Little change occurred in the Australian wool market this week with the AWEX Eastern Market Indicator (EMI) falling by the smallest of margins possible.
One cent came off last week's figure, with the EMI closing at 1318 cents per kilogram, clean.
In US dollar terms the EMI slid by US6c to finish at US1014c/kg.
But the minimal movement in the EMI masked the mixed results across micron categories, with 18.5 and 19.5 micron wools the only two to record none or positive price changes across all three selling centres.
Other than crossbreds, the biggest fall came from 16.5 micron wools in the north losing 17c.
But it was the west that won this week, with Fremantle recording positive movement in all categories between 0 and +28c.
The western EMI gained a solid 17c to land at 1376c/kg, the north lost 3c to finish at 1375c/kg while the southern EMI remained unchanged at 1268c/kg.
According to Independent Commodity Services analyst Andrew Woods although there has been expectations from the buy side for prices to ease, the resilience of the greasy wool market continues to surprise.
"The Merino market continues to track a very similar path as prices for the main apparel fibres, as is normal," Mr Woods said.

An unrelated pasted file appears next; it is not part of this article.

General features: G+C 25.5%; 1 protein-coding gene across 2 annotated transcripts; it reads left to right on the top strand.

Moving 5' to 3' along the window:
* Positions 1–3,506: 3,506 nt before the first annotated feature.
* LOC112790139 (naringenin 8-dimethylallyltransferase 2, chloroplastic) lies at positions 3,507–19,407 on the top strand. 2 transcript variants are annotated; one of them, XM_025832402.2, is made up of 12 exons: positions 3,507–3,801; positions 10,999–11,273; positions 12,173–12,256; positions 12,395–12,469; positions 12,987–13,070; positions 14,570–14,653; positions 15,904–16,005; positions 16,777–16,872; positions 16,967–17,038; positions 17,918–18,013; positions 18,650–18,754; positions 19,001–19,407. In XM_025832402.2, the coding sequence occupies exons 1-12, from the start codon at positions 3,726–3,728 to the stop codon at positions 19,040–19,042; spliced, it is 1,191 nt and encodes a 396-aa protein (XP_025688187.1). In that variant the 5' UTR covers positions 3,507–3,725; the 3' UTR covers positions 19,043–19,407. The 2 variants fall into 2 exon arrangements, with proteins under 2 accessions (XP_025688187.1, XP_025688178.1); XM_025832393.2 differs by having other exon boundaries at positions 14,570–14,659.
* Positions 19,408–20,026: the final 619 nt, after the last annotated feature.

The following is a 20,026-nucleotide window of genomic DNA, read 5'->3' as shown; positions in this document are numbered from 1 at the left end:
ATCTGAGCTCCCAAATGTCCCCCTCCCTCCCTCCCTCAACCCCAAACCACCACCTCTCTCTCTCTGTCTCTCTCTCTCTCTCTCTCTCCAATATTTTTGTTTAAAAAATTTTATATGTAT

"The out performance of knitwear types (short staple combing wool and cardings) continues with some very strong prices for medium/fine Merino categories.
"Discounts for cott and colour in these types shrank this week, as exporters sought to fill consignments."
According to the AWEX weekly market report only 22.6 per cent of the selection was style four or better.
Mr Woods said there is a continual concern overseas that Australian growers will flood the market with farm held stocks.
But he said the experience at present is that farmer held stock numbers are stable.
"Some wool is being sold and some fresh wool being added," Mr Woods said.
"Cashflows are such that forced sales of wool held is unlikely.
"Reports indicate that New Zealand farmers are selling their stockpile of carpet wools down in response to improved prices, but the calculus for these wools is quite different to Merino wool."
The crossbreds were the only sector this week to record falls across all regions, recording movements of between 0 and -38 cents.
In a similar pattern to the previous series, prices in the carding market increased across all three centres, again the only sector to do so.
Strong gains in stains, locks and crutchings helped to push the three Merino Carding (MC) indicators up by an average of 19c.
Next week's national offering increases with 53,357 bales on offer in Sydney, Fremantle and Melbourne.
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